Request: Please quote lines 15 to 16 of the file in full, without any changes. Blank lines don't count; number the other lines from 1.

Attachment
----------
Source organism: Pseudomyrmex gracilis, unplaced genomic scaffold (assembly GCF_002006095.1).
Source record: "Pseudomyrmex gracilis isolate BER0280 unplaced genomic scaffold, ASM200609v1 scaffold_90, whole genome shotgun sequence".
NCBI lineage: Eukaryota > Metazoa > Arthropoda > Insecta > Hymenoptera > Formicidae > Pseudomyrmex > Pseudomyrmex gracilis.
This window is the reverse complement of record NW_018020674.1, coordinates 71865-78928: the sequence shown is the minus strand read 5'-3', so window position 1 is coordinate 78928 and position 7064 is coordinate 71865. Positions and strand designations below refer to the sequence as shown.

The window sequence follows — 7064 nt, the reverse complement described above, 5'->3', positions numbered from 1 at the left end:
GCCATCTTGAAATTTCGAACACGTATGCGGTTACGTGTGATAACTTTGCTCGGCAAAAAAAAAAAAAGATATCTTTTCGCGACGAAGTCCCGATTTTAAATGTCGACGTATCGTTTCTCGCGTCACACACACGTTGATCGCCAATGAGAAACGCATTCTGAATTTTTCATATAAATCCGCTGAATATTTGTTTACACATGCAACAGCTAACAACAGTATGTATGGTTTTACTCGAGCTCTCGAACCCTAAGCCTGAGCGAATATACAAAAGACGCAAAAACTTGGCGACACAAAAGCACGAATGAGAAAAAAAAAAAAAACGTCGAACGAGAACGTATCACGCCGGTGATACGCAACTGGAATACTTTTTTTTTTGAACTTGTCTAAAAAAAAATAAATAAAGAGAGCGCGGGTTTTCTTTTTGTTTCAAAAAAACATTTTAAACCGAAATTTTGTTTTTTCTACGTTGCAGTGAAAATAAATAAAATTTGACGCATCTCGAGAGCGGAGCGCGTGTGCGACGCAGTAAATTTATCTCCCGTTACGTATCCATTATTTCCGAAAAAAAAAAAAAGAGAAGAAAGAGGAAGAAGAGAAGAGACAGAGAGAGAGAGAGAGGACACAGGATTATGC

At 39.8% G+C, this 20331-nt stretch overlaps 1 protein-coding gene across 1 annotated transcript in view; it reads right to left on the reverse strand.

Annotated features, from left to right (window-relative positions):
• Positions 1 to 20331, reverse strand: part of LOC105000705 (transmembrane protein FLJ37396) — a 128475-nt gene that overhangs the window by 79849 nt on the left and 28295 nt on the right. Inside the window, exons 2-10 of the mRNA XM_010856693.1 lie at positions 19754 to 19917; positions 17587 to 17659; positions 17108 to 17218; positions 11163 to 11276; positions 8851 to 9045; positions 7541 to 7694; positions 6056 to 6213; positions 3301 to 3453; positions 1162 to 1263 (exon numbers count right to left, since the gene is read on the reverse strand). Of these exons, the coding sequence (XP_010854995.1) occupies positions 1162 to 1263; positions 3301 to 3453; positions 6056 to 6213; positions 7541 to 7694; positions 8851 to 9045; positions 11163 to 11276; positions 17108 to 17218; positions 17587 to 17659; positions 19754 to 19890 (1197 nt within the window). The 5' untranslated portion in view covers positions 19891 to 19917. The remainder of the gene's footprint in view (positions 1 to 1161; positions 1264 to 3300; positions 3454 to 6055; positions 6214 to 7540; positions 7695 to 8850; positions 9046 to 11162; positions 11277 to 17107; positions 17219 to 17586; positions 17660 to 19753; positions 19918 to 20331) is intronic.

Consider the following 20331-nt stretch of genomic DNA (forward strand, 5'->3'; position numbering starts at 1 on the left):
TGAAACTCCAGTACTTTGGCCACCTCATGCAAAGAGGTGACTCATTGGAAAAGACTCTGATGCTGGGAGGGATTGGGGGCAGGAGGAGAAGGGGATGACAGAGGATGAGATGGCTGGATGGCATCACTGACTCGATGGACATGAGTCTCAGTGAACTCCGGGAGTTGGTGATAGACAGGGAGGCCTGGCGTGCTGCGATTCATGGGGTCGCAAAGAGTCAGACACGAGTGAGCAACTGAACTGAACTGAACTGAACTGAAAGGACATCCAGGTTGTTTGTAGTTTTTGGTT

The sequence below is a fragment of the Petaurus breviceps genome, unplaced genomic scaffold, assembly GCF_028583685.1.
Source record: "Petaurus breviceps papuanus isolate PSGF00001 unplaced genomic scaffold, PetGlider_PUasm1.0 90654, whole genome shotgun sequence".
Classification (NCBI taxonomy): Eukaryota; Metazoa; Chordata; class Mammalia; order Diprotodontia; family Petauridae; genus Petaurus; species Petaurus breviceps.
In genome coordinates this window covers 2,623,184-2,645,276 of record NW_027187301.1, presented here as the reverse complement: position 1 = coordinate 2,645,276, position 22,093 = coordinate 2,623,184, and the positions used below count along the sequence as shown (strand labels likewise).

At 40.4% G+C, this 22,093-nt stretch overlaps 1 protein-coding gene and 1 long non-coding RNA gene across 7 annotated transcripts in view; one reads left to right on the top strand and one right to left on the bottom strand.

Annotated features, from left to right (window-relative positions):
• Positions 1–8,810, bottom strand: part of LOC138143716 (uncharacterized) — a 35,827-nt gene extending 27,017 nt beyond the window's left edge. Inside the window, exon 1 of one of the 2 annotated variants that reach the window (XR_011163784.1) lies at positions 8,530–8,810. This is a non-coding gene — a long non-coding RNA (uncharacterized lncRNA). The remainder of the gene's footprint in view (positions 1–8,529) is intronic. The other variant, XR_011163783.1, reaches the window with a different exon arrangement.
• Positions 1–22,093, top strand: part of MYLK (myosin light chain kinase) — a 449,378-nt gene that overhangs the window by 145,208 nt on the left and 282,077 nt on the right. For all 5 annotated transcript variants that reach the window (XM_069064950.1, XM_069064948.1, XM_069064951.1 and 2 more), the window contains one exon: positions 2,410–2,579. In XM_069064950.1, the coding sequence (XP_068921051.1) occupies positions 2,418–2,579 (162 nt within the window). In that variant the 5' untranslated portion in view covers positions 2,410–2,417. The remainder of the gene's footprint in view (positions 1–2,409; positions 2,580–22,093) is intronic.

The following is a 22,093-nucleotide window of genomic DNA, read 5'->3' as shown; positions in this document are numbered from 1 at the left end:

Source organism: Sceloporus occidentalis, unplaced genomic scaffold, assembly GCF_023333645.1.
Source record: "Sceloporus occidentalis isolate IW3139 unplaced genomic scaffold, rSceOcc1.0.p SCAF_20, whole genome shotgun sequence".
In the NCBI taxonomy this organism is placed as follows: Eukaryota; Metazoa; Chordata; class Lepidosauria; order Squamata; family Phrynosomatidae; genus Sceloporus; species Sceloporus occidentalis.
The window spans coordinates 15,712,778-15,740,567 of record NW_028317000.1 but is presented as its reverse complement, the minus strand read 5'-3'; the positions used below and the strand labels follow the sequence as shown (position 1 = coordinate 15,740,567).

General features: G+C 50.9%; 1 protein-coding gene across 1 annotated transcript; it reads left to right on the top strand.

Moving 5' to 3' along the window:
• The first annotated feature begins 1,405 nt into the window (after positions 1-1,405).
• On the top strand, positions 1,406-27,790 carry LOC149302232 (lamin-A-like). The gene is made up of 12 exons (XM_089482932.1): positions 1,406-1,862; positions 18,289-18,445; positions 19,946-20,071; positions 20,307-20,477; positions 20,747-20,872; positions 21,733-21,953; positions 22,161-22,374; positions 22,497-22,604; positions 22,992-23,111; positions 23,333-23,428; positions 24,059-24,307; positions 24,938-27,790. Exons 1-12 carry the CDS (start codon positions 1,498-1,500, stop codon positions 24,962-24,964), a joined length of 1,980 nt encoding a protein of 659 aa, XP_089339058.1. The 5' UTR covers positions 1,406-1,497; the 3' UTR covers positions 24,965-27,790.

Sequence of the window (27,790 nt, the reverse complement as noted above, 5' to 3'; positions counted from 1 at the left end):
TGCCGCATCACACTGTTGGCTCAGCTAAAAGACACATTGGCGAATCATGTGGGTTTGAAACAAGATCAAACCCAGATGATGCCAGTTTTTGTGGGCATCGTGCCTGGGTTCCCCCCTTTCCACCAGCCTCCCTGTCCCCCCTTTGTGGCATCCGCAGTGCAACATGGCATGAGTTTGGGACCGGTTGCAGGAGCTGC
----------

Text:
In genome coordinates this window covers 2,623,184-2,645,276 of record NW_027187301.1, presented here as the reverse complement: position 1 = coordinate 2,645,276, position 22,093 = coordinate 2,623,184, and the positions used below count along the sequence as shown (strand labels likewise).

At 40.4% G+C, this 22,093-nt stretch overlaps 1 protein-coding gene and 1 long non-coding RNA gene across 7 annotated transcripts in view; one reads left to right on the top strand and one right to left on the bottom strand.